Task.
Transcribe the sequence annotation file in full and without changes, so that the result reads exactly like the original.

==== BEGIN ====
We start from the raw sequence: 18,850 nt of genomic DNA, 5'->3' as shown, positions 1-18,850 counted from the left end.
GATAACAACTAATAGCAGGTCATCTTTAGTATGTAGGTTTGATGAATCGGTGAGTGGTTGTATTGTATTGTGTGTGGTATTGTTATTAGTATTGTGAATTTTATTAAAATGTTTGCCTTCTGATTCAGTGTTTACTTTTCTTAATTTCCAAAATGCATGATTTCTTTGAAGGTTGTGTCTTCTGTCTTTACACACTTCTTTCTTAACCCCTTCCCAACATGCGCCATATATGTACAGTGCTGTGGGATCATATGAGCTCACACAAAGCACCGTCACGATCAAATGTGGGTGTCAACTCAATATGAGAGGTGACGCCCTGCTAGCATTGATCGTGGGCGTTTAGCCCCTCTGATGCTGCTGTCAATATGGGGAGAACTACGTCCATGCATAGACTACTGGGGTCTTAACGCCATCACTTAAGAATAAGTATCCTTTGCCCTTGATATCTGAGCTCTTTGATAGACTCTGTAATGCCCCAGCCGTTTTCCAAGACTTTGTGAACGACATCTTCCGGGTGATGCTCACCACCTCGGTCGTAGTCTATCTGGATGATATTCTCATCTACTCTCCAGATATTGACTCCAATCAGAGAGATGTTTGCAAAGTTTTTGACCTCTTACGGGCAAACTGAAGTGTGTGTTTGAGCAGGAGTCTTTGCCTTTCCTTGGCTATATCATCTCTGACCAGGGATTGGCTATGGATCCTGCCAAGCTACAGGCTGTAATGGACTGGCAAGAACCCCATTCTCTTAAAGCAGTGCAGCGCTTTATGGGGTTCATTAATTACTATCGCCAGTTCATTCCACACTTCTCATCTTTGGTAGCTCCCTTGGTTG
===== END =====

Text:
We start from the raw sequence: 18,850 nt of genomic DNA, 5'->3' as shown, positions 1-18,850 counted from the left end.
GATAACAACTAATAGCAGGTCATCTTTAGTATGTAGGTTTGATGAATCGGTGAGTGGTTGTATTGTATTGTGTGTGGTATTGTTATTAGTATTGTGAATTTTATTAAAATGTTTGCCTTCTGATTCAGTGTTTACTTTTCTTAATTTCCAAAATGCATGATTTCTTTGAAGGTTGTGTCTTCTGTCTTTACACACTTCTTTCTTAACCCCTTCCCAACATGCGCCATATATGTACAGTGCTGTGGGATCATATGAGCTCACACAAAGCACCGTCACGATCAAATGTGGGTGTCAACTCAATATGAGAGGTGACGCCCTGCTAGCATTGATCGTGGGCGTTTAGCCCCTCTGATGCTGCTGTCAATATGGGGAGAACTACGTCCATGCATAGACTACTGGGGTCTTAACGCCATCACTTAAGAATAAGTATCCTTTGCCCTTGATATCTGAGCTCTTTGATAGACTCTGTAATGCCCCAGCCGTTTTCCAAGACTTTGTGAACGACATCTTCCGGGTGATGCTCACCACCTCGGTCGTAGTCTATCTGGATGATATTCTCATCTACTCTCCAGATATTGACTCCAATCAGAGAGATGTTTGCAAAGTTTTTGACCTCTTACGGGCAAACTGAAGTGTGTGTTTGAGCAGGAGTCTTTGCCTTTCCTTGGCTATATCATCTCTGACCAGGGATTGGCTATGGATCCTGCCAAGCTACAGGCTGTAATGGACTGGCAAGAACCCCATTCTCTTAAAGCAGTGCAGCGCTTTATGGGGTTCATTAATTACTATCGCCAGTTCATTCCACACTTCTCATCTTTGGTAGCTCCCTTGGTTG